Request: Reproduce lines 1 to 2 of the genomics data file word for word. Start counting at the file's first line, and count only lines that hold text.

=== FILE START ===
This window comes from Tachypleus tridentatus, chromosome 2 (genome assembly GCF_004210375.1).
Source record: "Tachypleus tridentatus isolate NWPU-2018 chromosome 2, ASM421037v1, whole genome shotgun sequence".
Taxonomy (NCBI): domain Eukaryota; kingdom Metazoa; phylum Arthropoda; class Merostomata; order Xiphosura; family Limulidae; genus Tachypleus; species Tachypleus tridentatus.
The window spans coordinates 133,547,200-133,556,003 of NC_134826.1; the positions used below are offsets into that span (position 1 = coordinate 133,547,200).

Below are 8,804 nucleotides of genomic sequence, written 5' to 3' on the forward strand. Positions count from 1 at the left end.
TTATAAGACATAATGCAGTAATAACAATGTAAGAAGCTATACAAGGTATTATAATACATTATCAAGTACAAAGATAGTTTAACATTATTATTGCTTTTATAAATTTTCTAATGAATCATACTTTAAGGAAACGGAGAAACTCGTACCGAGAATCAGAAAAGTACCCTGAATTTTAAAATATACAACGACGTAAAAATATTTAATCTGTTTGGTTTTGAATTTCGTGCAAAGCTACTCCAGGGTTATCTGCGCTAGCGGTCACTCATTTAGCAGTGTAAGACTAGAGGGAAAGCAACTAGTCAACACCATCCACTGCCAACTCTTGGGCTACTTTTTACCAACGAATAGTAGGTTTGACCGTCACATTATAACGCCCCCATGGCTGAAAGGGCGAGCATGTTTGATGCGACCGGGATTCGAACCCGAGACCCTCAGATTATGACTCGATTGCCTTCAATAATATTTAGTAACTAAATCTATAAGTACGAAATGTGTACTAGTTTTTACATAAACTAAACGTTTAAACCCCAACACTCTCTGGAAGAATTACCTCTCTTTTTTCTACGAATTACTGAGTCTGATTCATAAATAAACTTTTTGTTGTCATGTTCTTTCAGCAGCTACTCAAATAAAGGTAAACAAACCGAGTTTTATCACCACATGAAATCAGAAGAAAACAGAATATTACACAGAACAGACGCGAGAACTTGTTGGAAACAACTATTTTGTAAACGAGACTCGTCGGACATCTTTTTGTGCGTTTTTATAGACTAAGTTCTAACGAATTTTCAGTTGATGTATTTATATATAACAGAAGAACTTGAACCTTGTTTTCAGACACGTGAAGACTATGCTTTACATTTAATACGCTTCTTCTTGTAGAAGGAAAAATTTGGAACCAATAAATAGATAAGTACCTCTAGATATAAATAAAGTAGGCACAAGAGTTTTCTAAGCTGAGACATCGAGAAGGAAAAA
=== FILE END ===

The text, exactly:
This window comes from Tachypleus tridentatus, chromosome 2 (genome assembly GCF_004210375.1).
Source record: "Tachypleus tridentatus isolate NWPU-2018 chromosome 2, ASM421037v1, whole genome shotgun sequence".